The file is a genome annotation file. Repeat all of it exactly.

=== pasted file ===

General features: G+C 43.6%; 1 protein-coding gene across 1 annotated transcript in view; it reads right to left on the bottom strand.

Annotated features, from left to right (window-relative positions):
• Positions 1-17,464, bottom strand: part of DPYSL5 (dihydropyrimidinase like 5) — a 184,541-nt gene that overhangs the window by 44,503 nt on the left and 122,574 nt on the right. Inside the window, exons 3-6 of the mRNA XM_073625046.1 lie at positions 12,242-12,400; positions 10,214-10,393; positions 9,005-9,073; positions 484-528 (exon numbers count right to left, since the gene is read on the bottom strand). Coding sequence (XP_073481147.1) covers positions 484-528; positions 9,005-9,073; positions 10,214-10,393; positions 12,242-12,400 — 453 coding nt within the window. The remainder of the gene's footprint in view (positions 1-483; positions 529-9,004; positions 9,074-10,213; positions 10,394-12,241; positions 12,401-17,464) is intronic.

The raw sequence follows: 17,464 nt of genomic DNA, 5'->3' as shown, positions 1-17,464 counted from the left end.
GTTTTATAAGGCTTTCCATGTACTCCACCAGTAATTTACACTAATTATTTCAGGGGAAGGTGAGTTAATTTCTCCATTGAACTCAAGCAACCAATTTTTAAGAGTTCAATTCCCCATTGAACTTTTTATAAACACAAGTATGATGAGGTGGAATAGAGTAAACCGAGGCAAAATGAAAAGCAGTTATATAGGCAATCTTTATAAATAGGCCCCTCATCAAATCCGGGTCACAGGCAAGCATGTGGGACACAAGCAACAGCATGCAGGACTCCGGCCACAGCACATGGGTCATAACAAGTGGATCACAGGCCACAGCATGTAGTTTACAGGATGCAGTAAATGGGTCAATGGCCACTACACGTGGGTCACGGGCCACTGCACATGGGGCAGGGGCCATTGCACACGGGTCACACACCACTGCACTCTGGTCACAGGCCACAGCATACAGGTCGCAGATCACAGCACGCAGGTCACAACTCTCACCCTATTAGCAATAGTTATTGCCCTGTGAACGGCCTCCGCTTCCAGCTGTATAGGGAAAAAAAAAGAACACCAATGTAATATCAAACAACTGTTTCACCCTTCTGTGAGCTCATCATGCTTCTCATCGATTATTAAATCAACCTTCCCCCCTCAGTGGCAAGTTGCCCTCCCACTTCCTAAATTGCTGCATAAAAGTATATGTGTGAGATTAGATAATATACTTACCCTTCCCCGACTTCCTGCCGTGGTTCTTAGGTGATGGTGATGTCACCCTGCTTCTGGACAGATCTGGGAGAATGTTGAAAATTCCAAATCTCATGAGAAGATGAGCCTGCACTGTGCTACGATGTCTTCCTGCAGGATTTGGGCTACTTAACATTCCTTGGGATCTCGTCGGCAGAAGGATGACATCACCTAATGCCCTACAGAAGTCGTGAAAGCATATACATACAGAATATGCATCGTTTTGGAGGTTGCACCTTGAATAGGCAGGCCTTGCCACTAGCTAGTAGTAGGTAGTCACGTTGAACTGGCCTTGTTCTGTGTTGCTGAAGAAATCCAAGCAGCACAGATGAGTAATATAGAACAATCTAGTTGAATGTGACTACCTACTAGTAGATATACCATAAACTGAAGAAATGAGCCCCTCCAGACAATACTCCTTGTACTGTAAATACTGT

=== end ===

General features: G+C 43.6%; 1 protein-coding gene across 1 annotated transcript in view; it reads right to left on the bottom strand.

Annotated features, from left to right (window-relative positions):
• Positions 1-17,464, bottom strand: part of DPYSL5 (dihydropyrimidinase like 5) — a 184,541-nt gene that overhangs the window by 44,503 nt on the left and 122,574 nt on the right. Inside the window, exons 3-6 of the mRNA XM_073625046.1 lie at positions 12,242-12,400; positions 10,214-10,393; positions 9,005-9,073; positions 484-528 (exon numbers count right to left, since the gene is read on the bottom strand). Coding sequence (XP_073481147.1) covers positions 484-528; positions 9,005-9,073; positions 10,214-10,393; positions 12,242-12,400 — 453 coding nt within the window. The remainder of the gene's footprint in view (positions 1-483; positions 529-9,004; positions 9,074-10,213; positions 10,394-12,241; positions 12,401-17,464) is intronic.

The raw sequence follows: 17,464 nt of genomic DNA, 5'->3' as shown, positions 1-17,464 counted from the left end.
GTTTTATAAGGCTTTCCATGTACTCCACCAGTAATTTACACTAATTATTTCAGGGGAAGGTGAGTTAATTTCTCCATTGAACTCAAGCAACCAATTTTTAAGAGTTCAATTCCCCATTGAACTTTTTATAAACACAAGTATGATGAGGTGGAATAGAGTAAACCGAGGCAAAATGAAAAGCAGTTATATAGGCAATCTTTATAAATAGGCCCCTCATCAAATCCGGGTCACAGGCAAGCATGTGGGACACAAGCAACAGCATGCAGGACTCCGGCCACAGCACATGGGTCATAACAAGTGGATCACAGGCCACAGCATGTAGTTTACAGGATGCAGTAAATGGGTCAATGGCCACTACACGTGGGTCACGGGCCACTGCACATGGGGCAGGGGCCATTGCACACGGGTCACACACCACTGCACTCTGGTCACAGGCCACAGCATACAGGTCGCAGATCACAGCACGCAGGTCACAACTCTCACCCTATTAGCAATAGTTATTGCCCTGTGAACGGCCTCCGCTTCCAGCTGTATAGGGAAAAAAAAAGAACACCAATGTAATATCAAACAACTGTTTCACCCTTCTGTGAGCTCATCATGCTTCTCATCGATTATTAAATCAACCTTCCCCCCTCAGTGGCAAGTTGCCCTCCCACTTCCTAAATTGCTGCATAAAAGTATATGTGTGAGATTAGATAATATACTTACCCTTCCCCGACTTCCTGCCGTGGTTCTTAGGTGATGGTGATGTCACCCTGCTTCTGGACAGATCTGGGAGAATGTTGAAAATTCCAAATCTCATGAGAAGATGAGCCTGCACTGTGCTACGATGTCTTCCTGCAGGATTTGGGCTACTTAACATTCCTTGGGATCTCGTCGGCAGAAGGATGACATCACCTAATGCCCTACAGAAGTCGTGAAAGCATATACATACAGAATATGCATCGTTTTGGAGGTTGCACCTTGAATAGGCAGGCCTTGCCACTAGCTAGTAGTAGGTAGTCACGTTGAACTGGCCTTGTTCTGTGTTGCTGAAGAAATCCAAGCAGCACAGATGAGTAATATAGAACAATCTAGTTGAATGTGACTACCTACTAGTAGATATACCATAAACTGAAGAAATGAGCCCCTCCAGACAATACTCCTTGTACTGTAAATACTGT